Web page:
Legacy is a recurring theme throughout my conversation with Outlaws front man, Henry Paul. For someone who has achieved so much in his professional career, there remains, what he terms, “unfinished work”. He is not letting the grass, green or otherwise, grow under his feet. Here, Henry discusses the past (the good times and the bad) and the Outlaw’s new live album, ‘Legacy Live’.
Formed in Tampa, Florida in 1972, The Outlaws first three albums – The Outlaws, Lady In Waiting and Hurry Sundown – featured such rock radio favourites as ‘There Goes Another Love Song’‘ and ‘Green Grass & High Tides.’. Henry left after the group’s third album to form the Henry Paul Band, and later, Blackhawk.
As he reveals, his departure was messy and acrimonious:
“I was forced from the group in 1977 and it was a very painful sort of experience for me because I was the front man of the group, and I had invested quite a bit of myself in helping get the band to where it got.
“I never really felt I had a chance to finish with the people I started out. However, that being said, starting the Henry Paul Band and later Blackhawk, both were very rewarding. Looking back on it, me leaving the Outlaws when I did was probably the best thing for me.”
In the intervening years, the Outlaws would experience numerous personnel changes and the tragic deaths of co-founding members Frank O’Keefe, Billy Jones and Hughie Thomasson.
Now back at the helm for this latest incarnation of the Outlaws, Henry is joined by founding member Monte Yoho on drums, lead guitarist Chris Anderson, co-lead guitarist Steve Grisham, keyboardist/vocalist Dave Robbins and bassist/vocalist Randy Threet.
Following the turmoil he experienced in the 70s, I ask Henry if he has now achieved closure on that tumultuous period of his life:
“I think I am in the middle of getting it done. The last studio record that we made was a very, very, significant step in the right direction just from the stand point of the character of the record and the acceptance from the fans.
“But I still felt I had unfinished work. The fact that Monte and I are the only surviving members meant that the burden of responsibility fell on me to try to put some closure on the band’s musical journey.
“The live record gives me another opportunity to take another step down the road of putting a punctuation at the end of the band’s musical career. I am very satisfied with the way the record turned out and the songs that we chose and the performances.”
Has the new live album met Henry’s high expectations, I ask?
“Yes, it has. I work really hard on the musical issues: sequencing it, mixing it, making selections of which versions of the songs we would use and from which shows.
“I wanted to try showcase everyone in the band that I started out with, I wanted to try to put their music in a very respectful perspective. From Hughie Thomasson’s ‘Green Grass and High Tides’ to Billy Jones’s ‘Prisoner’ to ‘Cold Harbor’ of the 1986 Soldiers of Fortune album, to ‘Girl from Ohio’ of Lady in Waiting.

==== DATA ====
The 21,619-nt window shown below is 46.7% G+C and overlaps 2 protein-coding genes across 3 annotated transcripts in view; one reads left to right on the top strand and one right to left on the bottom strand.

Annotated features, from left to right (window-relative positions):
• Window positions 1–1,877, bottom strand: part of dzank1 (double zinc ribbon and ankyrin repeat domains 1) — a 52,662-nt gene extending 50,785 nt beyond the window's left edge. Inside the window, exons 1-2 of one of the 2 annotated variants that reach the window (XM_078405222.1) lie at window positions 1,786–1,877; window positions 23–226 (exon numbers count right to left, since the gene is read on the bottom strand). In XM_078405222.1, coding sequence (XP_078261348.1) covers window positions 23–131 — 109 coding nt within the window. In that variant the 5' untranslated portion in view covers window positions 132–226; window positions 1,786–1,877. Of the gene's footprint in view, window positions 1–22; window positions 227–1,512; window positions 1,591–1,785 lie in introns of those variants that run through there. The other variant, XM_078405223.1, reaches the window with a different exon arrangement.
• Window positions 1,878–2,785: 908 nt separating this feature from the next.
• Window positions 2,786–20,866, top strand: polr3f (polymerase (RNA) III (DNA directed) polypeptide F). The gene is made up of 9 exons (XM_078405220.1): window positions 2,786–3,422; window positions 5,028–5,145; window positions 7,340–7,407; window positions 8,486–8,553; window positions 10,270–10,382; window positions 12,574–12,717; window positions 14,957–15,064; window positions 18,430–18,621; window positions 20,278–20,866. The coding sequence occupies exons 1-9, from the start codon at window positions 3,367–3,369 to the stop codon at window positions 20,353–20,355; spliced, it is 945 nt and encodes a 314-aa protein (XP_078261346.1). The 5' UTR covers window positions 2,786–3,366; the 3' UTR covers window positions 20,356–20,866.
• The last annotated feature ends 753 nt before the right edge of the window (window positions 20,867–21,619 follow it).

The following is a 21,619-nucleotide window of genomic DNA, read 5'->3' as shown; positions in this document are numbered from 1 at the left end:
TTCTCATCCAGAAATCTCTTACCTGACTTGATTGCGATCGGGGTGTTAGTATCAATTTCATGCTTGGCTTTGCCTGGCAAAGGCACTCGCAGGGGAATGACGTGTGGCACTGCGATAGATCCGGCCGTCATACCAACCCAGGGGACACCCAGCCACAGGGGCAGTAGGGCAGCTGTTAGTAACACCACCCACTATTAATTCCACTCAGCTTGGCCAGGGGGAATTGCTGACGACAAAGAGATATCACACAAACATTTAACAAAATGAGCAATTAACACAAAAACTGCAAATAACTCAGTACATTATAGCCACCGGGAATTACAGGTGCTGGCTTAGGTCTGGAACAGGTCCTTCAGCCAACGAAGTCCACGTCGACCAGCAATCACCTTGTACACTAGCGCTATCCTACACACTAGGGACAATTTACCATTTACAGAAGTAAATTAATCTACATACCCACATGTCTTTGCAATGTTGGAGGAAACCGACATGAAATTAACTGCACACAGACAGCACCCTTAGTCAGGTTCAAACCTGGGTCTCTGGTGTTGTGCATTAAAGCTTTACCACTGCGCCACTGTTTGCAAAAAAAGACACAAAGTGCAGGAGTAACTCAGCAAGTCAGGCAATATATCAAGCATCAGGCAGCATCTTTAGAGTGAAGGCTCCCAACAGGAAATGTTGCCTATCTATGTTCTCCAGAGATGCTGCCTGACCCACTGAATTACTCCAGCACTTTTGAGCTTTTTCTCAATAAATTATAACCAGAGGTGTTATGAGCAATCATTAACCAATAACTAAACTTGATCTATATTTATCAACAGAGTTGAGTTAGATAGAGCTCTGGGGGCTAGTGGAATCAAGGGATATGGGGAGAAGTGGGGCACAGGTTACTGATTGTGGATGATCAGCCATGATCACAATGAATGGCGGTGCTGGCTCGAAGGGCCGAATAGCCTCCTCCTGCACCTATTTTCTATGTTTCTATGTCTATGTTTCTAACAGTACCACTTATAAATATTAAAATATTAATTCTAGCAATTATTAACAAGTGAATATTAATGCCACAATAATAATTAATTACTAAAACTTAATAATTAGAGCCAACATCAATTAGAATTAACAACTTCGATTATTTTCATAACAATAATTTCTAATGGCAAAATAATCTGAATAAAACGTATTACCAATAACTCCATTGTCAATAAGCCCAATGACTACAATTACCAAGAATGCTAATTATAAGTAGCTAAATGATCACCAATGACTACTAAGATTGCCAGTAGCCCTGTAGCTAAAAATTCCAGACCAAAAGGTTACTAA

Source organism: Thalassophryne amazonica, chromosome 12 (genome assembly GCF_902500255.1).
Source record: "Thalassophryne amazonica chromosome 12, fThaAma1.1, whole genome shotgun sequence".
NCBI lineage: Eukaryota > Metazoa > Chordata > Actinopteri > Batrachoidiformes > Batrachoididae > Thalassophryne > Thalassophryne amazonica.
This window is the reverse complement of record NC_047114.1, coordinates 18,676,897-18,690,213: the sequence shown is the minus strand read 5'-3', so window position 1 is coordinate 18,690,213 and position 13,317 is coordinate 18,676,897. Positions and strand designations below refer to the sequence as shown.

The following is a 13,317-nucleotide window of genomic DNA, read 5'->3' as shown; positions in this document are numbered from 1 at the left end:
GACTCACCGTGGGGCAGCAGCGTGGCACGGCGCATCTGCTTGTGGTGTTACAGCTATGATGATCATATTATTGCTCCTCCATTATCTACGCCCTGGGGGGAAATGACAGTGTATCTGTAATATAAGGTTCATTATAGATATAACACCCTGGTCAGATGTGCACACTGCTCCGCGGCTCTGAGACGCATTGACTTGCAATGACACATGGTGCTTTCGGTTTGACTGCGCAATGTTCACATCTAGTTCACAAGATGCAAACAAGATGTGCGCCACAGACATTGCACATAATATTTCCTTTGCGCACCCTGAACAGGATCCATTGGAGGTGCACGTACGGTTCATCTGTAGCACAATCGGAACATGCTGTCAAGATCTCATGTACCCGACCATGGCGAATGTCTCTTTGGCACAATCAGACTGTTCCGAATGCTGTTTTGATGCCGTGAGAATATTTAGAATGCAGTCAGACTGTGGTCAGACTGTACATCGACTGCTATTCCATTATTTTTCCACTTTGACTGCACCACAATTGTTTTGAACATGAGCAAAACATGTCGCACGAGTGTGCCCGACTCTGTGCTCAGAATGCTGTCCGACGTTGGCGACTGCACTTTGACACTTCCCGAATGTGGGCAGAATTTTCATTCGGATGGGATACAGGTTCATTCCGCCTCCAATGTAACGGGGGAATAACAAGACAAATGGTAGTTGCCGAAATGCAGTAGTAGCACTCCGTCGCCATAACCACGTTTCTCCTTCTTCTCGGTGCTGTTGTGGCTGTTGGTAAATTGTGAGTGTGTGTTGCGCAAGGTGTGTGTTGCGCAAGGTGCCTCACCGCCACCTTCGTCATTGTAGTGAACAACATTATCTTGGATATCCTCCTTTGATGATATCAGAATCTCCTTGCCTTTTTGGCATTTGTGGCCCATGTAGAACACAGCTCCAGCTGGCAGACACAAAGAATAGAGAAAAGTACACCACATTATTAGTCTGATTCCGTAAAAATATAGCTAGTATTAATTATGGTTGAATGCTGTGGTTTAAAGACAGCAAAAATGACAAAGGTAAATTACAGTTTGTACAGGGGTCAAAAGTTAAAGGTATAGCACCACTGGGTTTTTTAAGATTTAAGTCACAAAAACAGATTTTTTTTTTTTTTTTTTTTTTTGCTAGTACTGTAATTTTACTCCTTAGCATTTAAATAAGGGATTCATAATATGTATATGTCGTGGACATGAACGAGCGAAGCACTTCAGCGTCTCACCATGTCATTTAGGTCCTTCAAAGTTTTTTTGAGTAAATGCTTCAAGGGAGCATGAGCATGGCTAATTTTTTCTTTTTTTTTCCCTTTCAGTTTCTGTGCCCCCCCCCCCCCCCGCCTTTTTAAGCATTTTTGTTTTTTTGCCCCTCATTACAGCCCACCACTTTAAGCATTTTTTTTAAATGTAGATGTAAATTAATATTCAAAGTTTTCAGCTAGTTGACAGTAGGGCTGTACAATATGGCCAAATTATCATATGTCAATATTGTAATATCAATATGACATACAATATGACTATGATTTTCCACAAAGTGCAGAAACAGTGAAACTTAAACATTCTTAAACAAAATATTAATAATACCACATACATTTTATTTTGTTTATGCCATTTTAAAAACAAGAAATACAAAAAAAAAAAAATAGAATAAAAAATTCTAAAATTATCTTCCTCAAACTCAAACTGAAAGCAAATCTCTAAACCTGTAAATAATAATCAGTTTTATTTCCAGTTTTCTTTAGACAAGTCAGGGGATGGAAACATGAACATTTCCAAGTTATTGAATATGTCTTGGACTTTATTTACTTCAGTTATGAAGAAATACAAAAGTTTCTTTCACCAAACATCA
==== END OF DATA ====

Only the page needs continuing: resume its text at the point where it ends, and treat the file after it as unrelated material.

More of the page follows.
“I guess I wanted to put some music out there, the songs that I knew the fans loved and that had never really gotten the opportunity to be put together in a live setting.
“I had about twenty to twenty-five shows recorded. When I started to review all the different versions of these songs it became apparent to me, my co-producer and engineer that there were two or three shows that were clearly better from a sound and performance standpoint.
“The majority of the album came from two shows and then there are bits and pieces of songs that came from a different evening of music. When I finally did get to the point where I did narrow it down to two evenings, it really became easy because they both had a very similar sonic quality and character.”
Having listened to an advance copy of this live album, I can report that it is an absolute gem. As a unit, the band gel magnificently. Like angels, the harmonies soar. Exploding from the amps like Exocet missiles, the guitar solos propel crystal clear, crisp notes. Drums, bass and keyboards are all given their day in the sun, their moment to dazzle.
According to Henry, new Outlaws material is in the works:
“I have another studio record that I am in the middle of writing for a release next year. I see that as an opportunity for me to really tell the story and in the process be respectful to my former band mates and current ones. It is an excellent opportunity to put a wonderful studio record out there for the fans and put another block in the wall of the band’s history.”
I ask Henry if he is still enthused and excited by the creative process of writing new material:
“Yes. The reason is I still have the creative character to create new music and the ambition and the energy to do it. I can see why people eventually get to the end of their career and stop doing what they have done.”
These are momentous times for the Outlaws. They have reconnected with their loyal fan-base, and also worked hard to attract new listeners. Guided by the wise counsel of long-time band manager, Charlie Brusco, Henry’s hand is firmly on the tiller, his direction of travel is clearly charted.
2. There Goes Another Love Song
3. Hurry Sundown
4. Hidin’ Out In Tennessee
5. Freeborn Man
6. Born To Be Bad
7. Song In The Breeze
8. Girl From Ohio
11. Grey Ghost
1. South Carolina
2. So Long
4. Cold Harbor
5. Trail Of Tears
6. It’s About Pride
8. Knoxville Girl
9. Green Grass & High Tides Forever
10. (Ghost) Riders In The Sky